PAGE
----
While it is often said that "taste is subjective", there are wine properties quantifiable taste characteristics (like bitter, sweet, salty or sour) that can be perceived and measured as low, moderate or high--such as measuring the sweetness of honey or the saltiness of oysters. Flavors, such as butterscotch, char and strawberry, are more personal and can't be quantifiable. Flavors are either perceived to be present or not.
The perception of flavors is linked to our sense of smell, while tastes come from the sensory glands of the taste buds. Though individual sensitivity to the different taste "senses" can vary, wine experts will often recommendpairings based on these more objective measurements rather than the more subjective concept of "flavors".
In wine properties there are three basic tastes-bitter, sweet and sour. These three tastes can each be identified with a primary component of the wine-tannins (bitter), residual sugar (sweet) and acidity (sour). A fourth component, alcohol, is identified in wine tasting with a perception of "heat" or hotness in the back of the mouth and is the primary factor influencing the body of the wine. The residual heat of the alcohol can be considered in food pairing with some ingredients minimizing the heat of the wine while some will accentuate it.
The acidity of salad dressing and tomatoes can cancel some of the tartness in a Beaujolais wine, allowing the fruit to be more noticeable. Acidity is a dominant player in any food and wine pairing due to the pronounced and complex ways that it can heighten the perception of flavors. In wine tasting, acidity is perceived by a mouth watering response by the salivary glands. This mouth watering can also serve to stimulate the appetite. In wine there are three main acids that have their own associated flavors-malic (green apples), lactic (milky) and tartaric (bitter). In dishes that are fatty, oily, rich or salty, acidity in wine can "cut" (or standout and contrast) through the heaviness and be a refreshing change of pace on the palate. In cooking, acidity is often used in similar fashions such as a lemon wedges with a briny seafood dish such as oysters. The acidity of the lemon juices can make the oysters seem less briny. A wine that is less tart than the dish it is served with will taste thin and weak. A wine that comes across as "too tart" on its own maybe soften when paired when an acidic and tart dish. The complementing "tartness" of the food and wine cancels each other out and allows the other components (fruit of the wine, other flavors of the food) to be more noticeable.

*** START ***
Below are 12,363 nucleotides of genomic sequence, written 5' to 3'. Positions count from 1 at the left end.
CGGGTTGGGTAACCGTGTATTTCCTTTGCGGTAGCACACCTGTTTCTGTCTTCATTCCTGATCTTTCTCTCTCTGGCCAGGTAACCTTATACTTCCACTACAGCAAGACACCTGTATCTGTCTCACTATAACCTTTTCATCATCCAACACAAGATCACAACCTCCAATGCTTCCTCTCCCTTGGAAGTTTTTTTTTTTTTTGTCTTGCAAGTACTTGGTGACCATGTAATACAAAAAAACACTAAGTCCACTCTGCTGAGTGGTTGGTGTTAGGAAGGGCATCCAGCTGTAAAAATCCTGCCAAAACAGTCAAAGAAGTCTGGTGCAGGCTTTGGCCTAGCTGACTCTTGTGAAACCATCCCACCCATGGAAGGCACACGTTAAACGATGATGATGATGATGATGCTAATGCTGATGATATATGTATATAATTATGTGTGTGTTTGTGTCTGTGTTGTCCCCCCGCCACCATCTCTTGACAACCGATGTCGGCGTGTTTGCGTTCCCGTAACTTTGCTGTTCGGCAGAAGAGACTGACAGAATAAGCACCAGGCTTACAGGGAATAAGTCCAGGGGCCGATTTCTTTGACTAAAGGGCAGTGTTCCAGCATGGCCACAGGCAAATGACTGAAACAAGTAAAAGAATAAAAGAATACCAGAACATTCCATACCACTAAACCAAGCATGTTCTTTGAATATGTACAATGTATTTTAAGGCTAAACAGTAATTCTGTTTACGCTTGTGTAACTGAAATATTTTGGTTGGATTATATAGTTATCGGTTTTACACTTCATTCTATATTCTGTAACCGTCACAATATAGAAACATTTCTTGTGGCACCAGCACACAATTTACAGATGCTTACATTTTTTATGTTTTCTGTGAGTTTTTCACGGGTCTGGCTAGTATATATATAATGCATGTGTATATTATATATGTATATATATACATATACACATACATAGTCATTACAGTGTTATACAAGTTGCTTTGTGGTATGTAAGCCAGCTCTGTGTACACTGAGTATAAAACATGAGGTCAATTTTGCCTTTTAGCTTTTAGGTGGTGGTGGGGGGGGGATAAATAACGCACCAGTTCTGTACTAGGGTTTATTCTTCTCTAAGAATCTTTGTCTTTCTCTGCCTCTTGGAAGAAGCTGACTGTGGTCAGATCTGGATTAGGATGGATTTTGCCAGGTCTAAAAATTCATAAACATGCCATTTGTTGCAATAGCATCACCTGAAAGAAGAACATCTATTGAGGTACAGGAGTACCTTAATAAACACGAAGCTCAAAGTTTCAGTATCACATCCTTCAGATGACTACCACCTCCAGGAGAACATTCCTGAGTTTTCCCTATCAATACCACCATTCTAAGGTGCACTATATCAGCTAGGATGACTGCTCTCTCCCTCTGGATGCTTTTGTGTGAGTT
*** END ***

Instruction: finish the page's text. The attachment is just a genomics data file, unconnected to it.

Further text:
The sweetness of wine properties is determined by the amount of residual sugar left in the wine after the fermentation process. Wines can be bone dry (with the sugars fully fermented into alcohol), off-dry (with a hint of sweetness), semi-dry (medium-sweet) and dessert level sweetness (such as the high sugar content in Sauternes and Tokays). Sweet wines often need to be sweeter than the dish they are served with. Vintage brut champagne paired with sweet, wedding cake can make the wine taste tart and weak while the cake will have off flavors. In food pairings, sweetness balances spice and heat. It can serve as a contrast to the heat and alleviate some of the burning sensation caused by peppers and spicy Asian cuisine. It can accentuate the mild sweetness in some foods and can also contrast with salt such as the European custom of pairing salty Stilton cheese with a sweet Port. Sweetness in a wine can balance tartness in food, especially if the food has some sweetness (such as dishes with sweet & sour sauces).
The proteins and fats in cheese can soften the perception of tannins in wine, making a wine seem less bitter and more fruity. The bitterness associated with wine is usually derived from a wine's tannins. Tannins add a gritty texture and chalky, astringent taste. It can enhance the perception of "body" or weight in the wine. Tannins are normally derived from the skins and stems of the grapes themselves (leeched out during the maceration process) or from contact with oak during barrel aging. Tannins react to proteins. When paired with dishes that are high in proteins and fats (such as red meat and hard cheeses), the tannins will bind to the proteins and come across as softer. In the absence of protein from the food, such as some vegetarian dishes, the tannins will react with the proteins on the tongue and sides of the mouth--accentuating the bitterness and having a drying effect on the palate. Various cooking methods, such as grilling and blackening can add a bitter "char" component to the dish that will allow it to play well with a tannic wine. While fish oils can make tannic wines taste metallic or off. Bitter tannic wines like Barolo and Cabernet Sauvignon can overwhelm a lot of foods but can be soften by fatty foods with a lot of proteins such as hard cheeses or meats. The dry tannins also serve as a cleansing agent on the palate by binding to the grease and oils left over in the mouth. Spicy and sweet foods can accentuate the dry, bitterness of tannins and make the wine properties seem to have off flavors.
Alcohol is the primary factor in dictating a wine's weight & body. Typically the higher the alcohol level, the more weight the wine Property has. An increase in alcohol content will increase the perception of density and texture. In food and wine pairing, salt and spicy heat will accentuate the alcohol and the perception of "heat" or hotness in the mouth. Conversely, the alcohol can also magnify the heat of spicy food making a highly alcoholic wine paired with a very spicy dish one that will generate a lot of heat for the taster.